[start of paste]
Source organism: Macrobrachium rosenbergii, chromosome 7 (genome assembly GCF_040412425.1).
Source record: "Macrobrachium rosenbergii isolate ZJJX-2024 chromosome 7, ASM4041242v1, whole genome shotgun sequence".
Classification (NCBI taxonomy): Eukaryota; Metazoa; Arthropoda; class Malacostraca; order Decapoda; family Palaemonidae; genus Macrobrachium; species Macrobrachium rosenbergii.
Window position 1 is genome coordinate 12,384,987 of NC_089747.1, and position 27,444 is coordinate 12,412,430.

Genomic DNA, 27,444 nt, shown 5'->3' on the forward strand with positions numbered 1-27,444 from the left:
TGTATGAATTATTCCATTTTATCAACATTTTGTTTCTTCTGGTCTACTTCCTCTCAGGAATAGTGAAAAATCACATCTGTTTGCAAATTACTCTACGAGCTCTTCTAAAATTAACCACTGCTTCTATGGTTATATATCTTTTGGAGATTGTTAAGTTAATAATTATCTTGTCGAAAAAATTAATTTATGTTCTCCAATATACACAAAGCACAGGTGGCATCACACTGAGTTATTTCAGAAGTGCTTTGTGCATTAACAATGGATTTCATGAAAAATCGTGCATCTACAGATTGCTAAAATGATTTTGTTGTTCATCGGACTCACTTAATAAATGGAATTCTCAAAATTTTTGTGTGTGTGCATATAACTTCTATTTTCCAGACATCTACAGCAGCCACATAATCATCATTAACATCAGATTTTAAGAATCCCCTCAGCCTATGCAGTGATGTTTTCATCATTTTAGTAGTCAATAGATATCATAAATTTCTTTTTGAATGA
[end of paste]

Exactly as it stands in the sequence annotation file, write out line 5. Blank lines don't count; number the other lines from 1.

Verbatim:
Genomic DNA, 27,444 nt, shown 5'->3' on the forward strand with positions numbered 1-27,444 from the left: